Chicago wheat futures ticked higher on Friday as the market took a breather after falling for the last four sessions with prices on track for the biggest weekly decline in four months on pressure from ample supplies. Soybeans were little changed, having climbed to a three-month high earlier this week as the market was supported by strong demand and concerns over dryness in Argentina. The most-active wheat contract on the Chicago Board Of Trade is down 3.7 percent this week, the biggest slide since the week ending on Aug. 4. Soybeans are down 0.2 percent this week, their first weekly slide since the week ending Oct. 27 and corn has dropped 1.7 percent, its biggest weekly fall since Oct. 20. “The wheat market has been sliding since it peaked around the middle of the year,” said Phin Ziebell, an agribusiness economist at National Australia Bank. “We are not going to break out of this trend unless we see a fundamental change.” Bearish influences this week came from Canada where farmers harvested larger crops than expected this autumn, reaping record-large canola output and a surprisingly big wheat crop, a Statistics Canada report showed on Wednesday. U.S. wheat exporters are finding it difficult to win business as the Black Sea wheat suppliers offer stiff competition. This competition is expected intensify in 2018. Russia will spend 2 billion roubles ($34 million) in grain transportation subsidies to help to speed exports in 2018, the Deputy Agriculture Minister said on Thursday. Already among the world’s largest wheat exporters, Russia is trying to step up a gear after this year’s record crop, which is keeping its grain storage, railway transport and export infrastructure working at maximum capacity. The U.S. Agriculture Department on Thursday said weekly export sales of wheat totalled 323,000 tonnes. Analysts had been expecting wheat export sales in a range from 250,000 to 450,000 tonnes. For soybeans, export sales came in at 2.086 million tonnes, topping forecasts that ranged from 1 million to 1.650 million tonnes. Strong Chinese demand is expected to further support prices. China, the world’s largest soy buyer, imported 8.68 million tonnes of soybeans in November, up 48.1 percent from 5.86 million tonnes in October, figures from the General Administration of Customs of China showed. U.S. soybean exporters have shipped at a slower pace this crop year than in previous years, casting doubt on whether the industry will reach government forecasts for exports. Despite the slow start to exports, the U.S. government is unlikely to reduce export projections when it releases its outlook for supply and demand on Dec. 12, analysts said, because of uncertainty about the size of the crop from the rival Latin American producers due to adverse weather.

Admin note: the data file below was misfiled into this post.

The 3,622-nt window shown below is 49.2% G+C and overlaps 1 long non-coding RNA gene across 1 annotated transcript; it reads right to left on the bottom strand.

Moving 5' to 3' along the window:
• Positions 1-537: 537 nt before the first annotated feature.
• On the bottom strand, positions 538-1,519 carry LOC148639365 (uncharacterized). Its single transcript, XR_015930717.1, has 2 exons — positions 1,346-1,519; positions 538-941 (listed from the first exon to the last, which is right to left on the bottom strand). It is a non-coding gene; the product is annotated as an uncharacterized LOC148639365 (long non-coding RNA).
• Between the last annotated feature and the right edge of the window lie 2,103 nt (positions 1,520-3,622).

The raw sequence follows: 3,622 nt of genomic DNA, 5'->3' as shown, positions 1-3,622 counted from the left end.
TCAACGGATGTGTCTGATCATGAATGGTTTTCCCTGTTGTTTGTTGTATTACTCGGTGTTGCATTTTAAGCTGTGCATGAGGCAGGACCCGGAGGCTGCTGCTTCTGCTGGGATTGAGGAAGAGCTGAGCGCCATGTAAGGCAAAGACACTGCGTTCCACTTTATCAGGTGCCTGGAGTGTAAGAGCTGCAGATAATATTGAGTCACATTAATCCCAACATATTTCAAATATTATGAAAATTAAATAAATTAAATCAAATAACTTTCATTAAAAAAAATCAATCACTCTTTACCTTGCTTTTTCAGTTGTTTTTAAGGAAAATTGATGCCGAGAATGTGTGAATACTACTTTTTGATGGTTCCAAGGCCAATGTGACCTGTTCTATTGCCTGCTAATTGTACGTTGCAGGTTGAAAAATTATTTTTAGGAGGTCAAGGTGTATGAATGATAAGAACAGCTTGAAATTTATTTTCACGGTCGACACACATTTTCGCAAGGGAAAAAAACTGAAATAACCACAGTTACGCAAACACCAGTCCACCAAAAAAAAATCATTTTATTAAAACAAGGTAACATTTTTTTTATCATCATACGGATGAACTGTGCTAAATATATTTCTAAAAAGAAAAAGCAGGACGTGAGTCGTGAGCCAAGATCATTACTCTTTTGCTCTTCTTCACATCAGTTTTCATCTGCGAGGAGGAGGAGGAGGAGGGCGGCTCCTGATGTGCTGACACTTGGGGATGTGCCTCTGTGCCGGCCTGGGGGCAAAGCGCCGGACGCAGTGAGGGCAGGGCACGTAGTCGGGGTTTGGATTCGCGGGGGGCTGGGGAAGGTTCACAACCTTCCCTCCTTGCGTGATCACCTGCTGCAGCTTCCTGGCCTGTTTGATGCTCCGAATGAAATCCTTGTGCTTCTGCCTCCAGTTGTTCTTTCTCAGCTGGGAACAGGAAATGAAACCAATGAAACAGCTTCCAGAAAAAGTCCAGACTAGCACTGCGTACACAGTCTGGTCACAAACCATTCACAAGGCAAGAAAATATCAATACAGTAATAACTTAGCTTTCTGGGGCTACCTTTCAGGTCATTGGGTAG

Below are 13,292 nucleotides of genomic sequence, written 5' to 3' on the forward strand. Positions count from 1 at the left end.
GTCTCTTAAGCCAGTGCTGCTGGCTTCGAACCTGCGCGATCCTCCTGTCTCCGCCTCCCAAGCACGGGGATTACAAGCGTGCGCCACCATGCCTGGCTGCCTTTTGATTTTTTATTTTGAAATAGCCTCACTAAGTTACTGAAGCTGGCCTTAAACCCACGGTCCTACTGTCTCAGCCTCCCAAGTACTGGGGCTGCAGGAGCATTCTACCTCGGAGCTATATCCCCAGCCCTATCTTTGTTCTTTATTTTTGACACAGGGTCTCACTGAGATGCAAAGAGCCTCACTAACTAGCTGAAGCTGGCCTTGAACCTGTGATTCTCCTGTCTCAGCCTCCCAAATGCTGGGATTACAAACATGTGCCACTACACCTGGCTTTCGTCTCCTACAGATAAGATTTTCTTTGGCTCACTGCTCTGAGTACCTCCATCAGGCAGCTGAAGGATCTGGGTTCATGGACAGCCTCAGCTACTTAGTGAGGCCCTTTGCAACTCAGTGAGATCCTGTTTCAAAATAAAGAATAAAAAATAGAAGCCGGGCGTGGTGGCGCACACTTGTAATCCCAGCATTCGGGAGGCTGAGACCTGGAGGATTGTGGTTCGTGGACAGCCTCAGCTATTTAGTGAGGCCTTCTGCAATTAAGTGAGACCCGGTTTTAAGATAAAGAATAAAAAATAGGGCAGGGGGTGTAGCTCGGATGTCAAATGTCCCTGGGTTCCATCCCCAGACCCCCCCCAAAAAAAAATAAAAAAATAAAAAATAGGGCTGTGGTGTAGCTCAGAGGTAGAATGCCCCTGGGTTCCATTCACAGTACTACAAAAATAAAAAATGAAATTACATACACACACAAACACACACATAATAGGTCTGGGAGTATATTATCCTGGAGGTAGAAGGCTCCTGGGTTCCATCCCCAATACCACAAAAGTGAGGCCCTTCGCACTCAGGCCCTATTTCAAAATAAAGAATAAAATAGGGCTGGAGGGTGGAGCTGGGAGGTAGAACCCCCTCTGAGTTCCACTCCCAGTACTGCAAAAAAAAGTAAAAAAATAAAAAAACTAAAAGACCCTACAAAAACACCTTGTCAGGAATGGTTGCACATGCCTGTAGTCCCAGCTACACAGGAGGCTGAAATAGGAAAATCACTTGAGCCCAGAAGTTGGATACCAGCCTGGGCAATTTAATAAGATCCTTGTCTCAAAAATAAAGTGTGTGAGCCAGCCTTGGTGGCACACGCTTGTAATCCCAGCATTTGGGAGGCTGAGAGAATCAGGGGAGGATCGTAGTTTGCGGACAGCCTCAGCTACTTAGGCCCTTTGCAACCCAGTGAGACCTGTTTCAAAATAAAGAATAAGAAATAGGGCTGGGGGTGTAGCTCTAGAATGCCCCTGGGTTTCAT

(Reporting by Naveen Thukral; Editing by Christian Schmollinger, source -https://in.reuters.com/article/global-grains/grains-wheat-faces-biggest-weekly-loss-in-4-months-as-abundant-supplies-weigh-idINL3N1O81HT))